Jsonxt - JSON parsers for files, strings and more

Jsonxt provides a number of JSON parsers and writers for
RFC 8259 compliant JSON as well as non-standard extensions
introduced by Yojson. Features include

  • RFC 8259 compliant when in strict and basic mode

  • Performance focused especially for files and strings

  • Support for standard and extended JSON tree types:

    • Strict follows a strict interpretation of RFC 8259 with all
      numbers represented as floats.

    • Basic extends the strict type to include convenience types while maintaining
      RFC compliance. This is compatible with yojson's Basic type

    • Extended adds additional non-standard types including tuples and variants
      and is not RFC compliant. This is compatible with yojson's Safe type

  • A number of different parsers including

    • A standard JSON tree parser for various sources including string, file and channel

    • A Stream parser that returns a stream of raw JSON tokens.

    • A monad based parser compatible with async

  • Writers including

    • File and string writers

    • A monad based writer that is compatible with async

    • A stream writer that converts a stream of JSON tokens

  • Support for streaming JSON via Stream.t

  • Standard interfaces including Yojson compatibility

API Documentation

See the Jsonxt API documentation for full API documentation

Quick Start

The following covers various use cases

Convert a string and print the internal representation

let () =
  let json = Jsonxt.Basic.of_string "[1,2,3]" in
  print_endline (Jsonxt.Utilities.json_to_string_repr json);;

Reading a file and printing to stdout

let () = 
  let json = Jsonxt.Basic.of_file "test.json" in
  Jsonxt.Basic.to_channel_hum stdout json;;

Using the json_stream parser

The json_stream parser returns a stream of json elements
rather than a json tree. The following is example using
the Stream.t interface to process the stream

open Printf

let parse_stream_string s =
  let stream = Jsonxt.Basic_stream.stream_from_string s in
    (fun el ->
     let s = Jsonxt.Utilities.json_stream_to_string_repr el in
     printf "%s " s)
  printf "\n"

let () =
    let json_s = {| [ { "id":10, "str":"foo" }, { "id":11, "str":"bar" } ] |} in
    parse_stream_string json_s;;

Reading and writing a file using the monad functions

module IO = struct
  type 'a t = 'a
  let return v = v
  let (>>=) v f = f v

module JsonIO = Jsonxt.Basic_monad.Make(IO)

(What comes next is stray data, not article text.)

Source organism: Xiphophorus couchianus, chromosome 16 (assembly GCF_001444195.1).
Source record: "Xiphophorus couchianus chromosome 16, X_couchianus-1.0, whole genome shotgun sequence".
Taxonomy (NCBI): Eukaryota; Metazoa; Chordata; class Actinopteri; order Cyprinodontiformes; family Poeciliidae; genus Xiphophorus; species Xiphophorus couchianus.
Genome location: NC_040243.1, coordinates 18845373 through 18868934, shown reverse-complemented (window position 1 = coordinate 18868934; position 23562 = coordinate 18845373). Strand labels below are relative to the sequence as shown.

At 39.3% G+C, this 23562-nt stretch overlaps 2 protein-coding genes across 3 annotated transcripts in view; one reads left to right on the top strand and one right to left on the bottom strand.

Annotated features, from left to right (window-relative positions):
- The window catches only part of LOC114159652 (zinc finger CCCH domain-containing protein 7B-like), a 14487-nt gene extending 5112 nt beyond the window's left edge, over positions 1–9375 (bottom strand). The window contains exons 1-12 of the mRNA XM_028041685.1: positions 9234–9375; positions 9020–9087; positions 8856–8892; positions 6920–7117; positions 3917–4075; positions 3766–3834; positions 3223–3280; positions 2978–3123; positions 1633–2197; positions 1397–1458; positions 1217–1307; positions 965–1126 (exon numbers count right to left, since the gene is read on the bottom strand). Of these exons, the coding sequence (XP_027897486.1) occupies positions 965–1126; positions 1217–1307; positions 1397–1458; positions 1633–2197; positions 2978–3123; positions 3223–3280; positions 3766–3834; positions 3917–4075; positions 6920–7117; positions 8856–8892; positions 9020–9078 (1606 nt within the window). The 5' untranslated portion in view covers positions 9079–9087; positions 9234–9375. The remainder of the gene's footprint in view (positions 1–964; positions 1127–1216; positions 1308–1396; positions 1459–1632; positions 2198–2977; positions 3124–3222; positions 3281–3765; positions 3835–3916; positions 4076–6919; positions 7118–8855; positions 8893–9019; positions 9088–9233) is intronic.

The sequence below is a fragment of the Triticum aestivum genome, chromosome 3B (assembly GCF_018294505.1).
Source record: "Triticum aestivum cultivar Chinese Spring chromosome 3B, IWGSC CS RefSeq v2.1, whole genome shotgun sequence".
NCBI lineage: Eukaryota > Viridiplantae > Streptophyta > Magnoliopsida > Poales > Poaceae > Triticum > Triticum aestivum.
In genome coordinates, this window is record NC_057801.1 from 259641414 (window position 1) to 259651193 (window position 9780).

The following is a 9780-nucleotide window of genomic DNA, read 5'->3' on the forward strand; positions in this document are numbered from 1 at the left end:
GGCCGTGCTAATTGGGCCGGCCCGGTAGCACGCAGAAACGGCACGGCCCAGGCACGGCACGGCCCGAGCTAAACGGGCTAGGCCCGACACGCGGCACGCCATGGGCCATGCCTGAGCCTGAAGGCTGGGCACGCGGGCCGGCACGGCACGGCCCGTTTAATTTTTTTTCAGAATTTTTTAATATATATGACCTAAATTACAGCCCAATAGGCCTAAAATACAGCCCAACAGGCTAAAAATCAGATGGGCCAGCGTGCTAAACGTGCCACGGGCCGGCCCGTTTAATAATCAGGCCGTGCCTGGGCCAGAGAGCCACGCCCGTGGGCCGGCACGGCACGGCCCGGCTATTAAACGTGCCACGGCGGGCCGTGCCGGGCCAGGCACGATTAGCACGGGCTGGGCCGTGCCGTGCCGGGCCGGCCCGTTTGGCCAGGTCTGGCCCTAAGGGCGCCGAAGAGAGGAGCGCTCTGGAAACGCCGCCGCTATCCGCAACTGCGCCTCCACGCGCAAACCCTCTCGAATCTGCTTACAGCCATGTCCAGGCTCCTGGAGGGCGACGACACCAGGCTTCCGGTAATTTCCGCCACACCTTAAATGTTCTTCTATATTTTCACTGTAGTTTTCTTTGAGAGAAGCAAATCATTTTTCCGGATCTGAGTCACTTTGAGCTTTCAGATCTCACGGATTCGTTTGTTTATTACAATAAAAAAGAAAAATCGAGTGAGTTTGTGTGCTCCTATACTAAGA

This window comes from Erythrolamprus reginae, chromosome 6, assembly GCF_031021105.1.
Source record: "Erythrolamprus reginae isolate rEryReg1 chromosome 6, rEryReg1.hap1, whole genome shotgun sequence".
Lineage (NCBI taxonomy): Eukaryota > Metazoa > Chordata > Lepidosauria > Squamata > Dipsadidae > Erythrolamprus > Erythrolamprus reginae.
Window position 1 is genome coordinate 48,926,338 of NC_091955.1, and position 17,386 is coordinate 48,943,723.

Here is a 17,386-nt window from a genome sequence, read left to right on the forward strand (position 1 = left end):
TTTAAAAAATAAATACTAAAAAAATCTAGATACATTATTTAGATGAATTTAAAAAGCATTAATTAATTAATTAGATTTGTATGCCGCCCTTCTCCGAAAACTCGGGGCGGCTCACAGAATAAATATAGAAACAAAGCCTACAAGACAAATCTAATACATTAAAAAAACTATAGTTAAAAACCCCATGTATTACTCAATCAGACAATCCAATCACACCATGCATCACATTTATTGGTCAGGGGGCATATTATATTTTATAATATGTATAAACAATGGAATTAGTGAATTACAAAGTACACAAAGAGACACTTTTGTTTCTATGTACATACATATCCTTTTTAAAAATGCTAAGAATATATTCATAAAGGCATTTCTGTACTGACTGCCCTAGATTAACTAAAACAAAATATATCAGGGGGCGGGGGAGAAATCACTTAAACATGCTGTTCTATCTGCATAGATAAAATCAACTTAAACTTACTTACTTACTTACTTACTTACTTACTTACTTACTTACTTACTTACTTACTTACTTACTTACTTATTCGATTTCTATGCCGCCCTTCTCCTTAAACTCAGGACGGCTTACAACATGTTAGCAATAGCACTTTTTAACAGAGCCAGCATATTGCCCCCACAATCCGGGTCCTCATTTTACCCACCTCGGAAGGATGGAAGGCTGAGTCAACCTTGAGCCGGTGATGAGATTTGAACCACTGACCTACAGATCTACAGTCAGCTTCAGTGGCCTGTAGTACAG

open IO
let _ =
  let ic = open_in "test.json" in
  let reader buf len = return (input ic buf 0 len) in
  let writer s = return (output_string stdout s) in
  JsonIO.read_json ~reader ()
  >>= function
    | Error err -> print_endline ("ERROR: " ^ err); return ()
    | Ok json -> JsonIO.write_json_hum ~writer json

Yojson compatibility and using ppx_yojson_conv

To use Jsonxt's Yojson compatibility module create a yojson.ml file in
the source directory of the project with the following contents:

include Jsonxt.Yojson

The following is an example using ppx_yojson_conv:

module Item = struct
  type t = {
    str : string
  ; cost : float
  } [@@deriving yojson]

module Stock = struct
  type t = {
    desc : string
  ; inventory : int
  ; backorder : int option
  ; items : Item.t list
  } [@@deriving yojson]

let () =
  let item1 = { Item.str = "Store Baked Beans"; cost = 1.22 } in
  let item2 = { Item.str = "Branded Baked Beans"; cost = 1.47 } in
  let stock = { Stock.desc = "Beans"; inventory = 2; backorder = Some 3; items = [item1; item2] } in
  let json = Stock.yojson_of_t stock in
  print_endline (Yojson.Safe.show json);
  print_endline (Yojson.Safe.pretty_to_string json);

See the examples/ppx_yojson_conv directory for a working example including the dune configuration

Async example

An example of how to use the parser monad and writer with async. Note
that async and core libraries need to be installed.

open Core
open Async

module Json_async = struct
  module Json_of_async = Jsonxt.Basic_monad.Make(struct
      type 'a t = 'a Deferred.t

      let return = Deferred.return
      let (>>=) = Deferred.Monad_infix.(>>=)

  let reader inc buf size =
    Reader.read inc ~len:size buf
    >>= function
    | `Eof -> return 0
    | `Ok len -> return len

  let read inc =
    let reader = reader inc in
    Json_of_async.read_json ~reader ()

  let write outc =
    let writer buf = Writer.write outc buf |> return in
    Json_of_async.write_json ~writer


let run () =
  Reader.open_file "./asyncdata.json"
  >>= fun inc -> Json_async.read inc
  >>= function
      | Error err -> raise (Failure err)
      | Ok json -> begin
          Json_async.write (force Writer.stdout) json
          >>= fun () -> printf "\n"; shutdown 0 |> return

let () =
  ignore (run ());
  never_returns (Scheduler.go ())

See the examples/async directory for a working example including the dune configuration


Performance in general is similar to Yojson for reading depending to some extent
on the input.

Writing wise, jsonxt is similar or slightly faster depending on the type of output.
Jsonxt optimises integer values in floats and uses integer conversion which is 4-5
times faster. This means there is very little penalty for using [`Float] to store
an integer. The tests/perf directory contains a comparison for basic JSON input.


The examples directory contains the examples from this README as well as
additional ones. See the individual README.md files for more details.
Build the ones with no external library dependencies with

dune build @examples


The tests directory contains a number of tests including compliance, JSON Test Suite and
decode-encode-decode validation. Run with

dune build @runtest

Performance tests can be found in tests/perf, see the README.md in that
directory for more details.

04 Jun 2021
>= "2.0"
>= "4.03.0"
Reverse Dependencies